Supreme Court Ruling On Loan Waivers Likely To Benefit Insolvent Companies
In the last few years, companies such as JSW Steel Ltd., Mahindra & Mahindra Ltd., Jindal Equipment Leasing And Consultancy Services Ltd. and several others ended up with different outcomes for the same problem. That’s on account of differing high court rulings on whether loan waivers can be taxed by the revenue department. In all these cases, the department had sought to tax the principal amount of the loan in the hands of the borrower once it was waived by the lender.
But the Supreme Court of India recently dismissed the revenue department’s stance to tax loan waivers as business income. Experts say that the apex court ruling will have implications for companies facing insolvency proceedings.
Taxability Of Loan Waivers: High Court’s View
The Bombay and the Delhi high courts, in cases related to Mahindra & Mahindra Ltd. and Jindal Equipment, had held that a loan which is originally taken for capital expenditure, if waived, will not give rise to taxable income either under Section 41(1) or Section 28(iv). These are the two sections under the income tax law which the tax department used to make its case.
Section 41(1) says that if a taxpayer has availed a deduction as a result of loss on a trading liability and in any subsequent year, the creditor waives this liability, then this benefit will be treated as income. For instance, if someone purchases raw material on credit and then fails to pay, it becomes a trading liability.
Section 28(iv) treats the value of any benefit arising from business as profit that would attract tax.
It’s under this section that the Madras High Court had held the waiver of a portion of the loan tantamounts to a benefit. The high court had concluded so because the taxpayer had availed deduction on the interest component, Amit Singhania, tax head at Shardul Amarchand Mangaldas, pointed out.
In the cases before the Delhi and the Bombay high courts, the taxpayer had not taken any deduction on the interest. “The facts were different before the Madras High Court and hence the court had held that that we cannot give you double advantage – first as deduction, and second, by not treating the same amount as income,” Singhania explained.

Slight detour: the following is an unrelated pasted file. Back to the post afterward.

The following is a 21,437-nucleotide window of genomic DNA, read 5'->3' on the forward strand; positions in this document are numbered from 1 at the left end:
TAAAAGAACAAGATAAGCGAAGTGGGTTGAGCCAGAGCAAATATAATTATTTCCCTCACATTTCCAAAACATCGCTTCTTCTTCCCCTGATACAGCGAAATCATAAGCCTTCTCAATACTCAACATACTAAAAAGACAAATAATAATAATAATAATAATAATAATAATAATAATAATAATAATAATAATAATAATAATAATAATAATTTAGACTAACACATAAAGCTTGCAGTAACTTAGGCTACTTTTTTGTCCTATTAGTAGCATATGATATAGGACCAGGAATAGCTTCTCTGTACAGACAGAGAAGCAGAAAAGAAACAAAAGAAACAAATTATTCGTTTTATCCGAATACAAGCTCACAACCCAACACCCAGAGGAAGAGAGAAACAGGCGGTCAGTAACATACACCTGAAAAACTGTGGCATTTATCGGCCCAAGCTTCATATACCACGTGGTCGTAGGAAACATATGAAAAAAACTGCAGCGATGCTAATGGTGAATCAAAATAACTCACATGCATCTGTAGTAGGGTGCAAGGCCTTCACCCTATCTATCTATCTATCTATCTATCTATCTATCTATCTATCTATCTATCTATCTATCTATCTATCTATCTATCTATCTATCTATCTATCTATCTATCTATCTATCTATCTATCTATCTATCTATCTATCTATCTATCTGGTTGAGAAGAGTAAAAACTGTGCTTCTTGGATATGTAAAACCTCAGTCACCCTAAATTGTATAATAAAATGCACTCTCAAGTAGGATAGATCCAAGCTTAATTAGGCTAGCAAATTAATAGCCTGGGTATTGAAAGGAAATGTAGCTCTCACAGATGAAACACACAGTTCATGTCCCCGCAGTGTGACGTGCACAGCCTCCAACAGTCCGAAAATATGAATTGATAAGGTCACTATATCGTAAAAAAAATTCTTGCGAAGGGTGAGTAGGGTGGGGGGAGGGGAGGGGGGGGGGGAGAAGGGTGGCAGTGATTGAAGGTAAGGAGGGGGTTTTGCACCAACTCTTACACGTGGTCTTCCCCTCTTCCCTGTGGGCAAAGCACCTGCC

Taxability Of Loan Waivers: The Supreme Court View
After divergent high court rulings, these cases – 22 in all – finally landed before the apex court.
The Supreme Court ruled in favour of the taxpayers. It explained that the taxpayer i.e. Mahindra and Mahindra had received the benefit in the form of cash receipt due to the waiver of loan. Section 28(iv) requires the benefit to be in any form other than money, the amount of loan waived cannot be taxed as business perquisite. Further, waiver of loan does not qualify as cessation of trading liability, and so it cannot be taxed under Section 41(1) either, the apex court said.
The Supreme Court has clearly laid down that if there is a waiver of the principal amount of a loan – irrespective of whether it was taken for capital expenditure or working capital – it can’t be taxed under Section 28 (iv) since it is a monetary benefit, Ajay Vohra, senior advocate at the Delhi High Court, told BloombergQuint. The second limb of the tax department’s argument under Section 41(1) didn’t find favour with the Supreme Court either, he added.
Under Section 41(1), the cardinal requirement is that taxpayers should’ve availed deduction. A loan transaction is on capital account. You don’t claim deduction when you borrow a loan. That is a balance-sheet item. You claim deduction on the interest payable to the loan. When the principal amount of loan is waived, since this requirement or condition precedent of the deduction is not satisfied, Section 41(1) does not apply and the court further added that loan is not a trading liability either.Ajay Vohra, Senior Advocate, Delhi High Court
Loan Waivers Not Taxable: The Implications
Experts say that this apex court ruling will be useful for insolvent companies and their potential investors since loan waivers are a standard feature of any resolution plan.
“If and when such a demand is raised by the tax department, to my mind, insolvent companies will be able to take advantage of this particular judgement,” Singhania said.
I will divide the insolvent companies into two parts. The first category is those that have not paid the principal and interest. Such companies can take benefit of this ruling without any ambiguity. The second category is companies that have not paid the principal amount but have paid some amount of interest to lenders. The tax department will try to make a distinction that this Supreme Court ruling is based on the fact that no interest deduction was taken.Amit Singhania, Partner, Shardul Amarchand Mangaldas
The ruling will help the resolution plans of companies under insolvency because the investor who steps in will not have to pay tax on the haircut extended by banks on the principal amount of the loan, Vohra added.
Watch the full discussion here.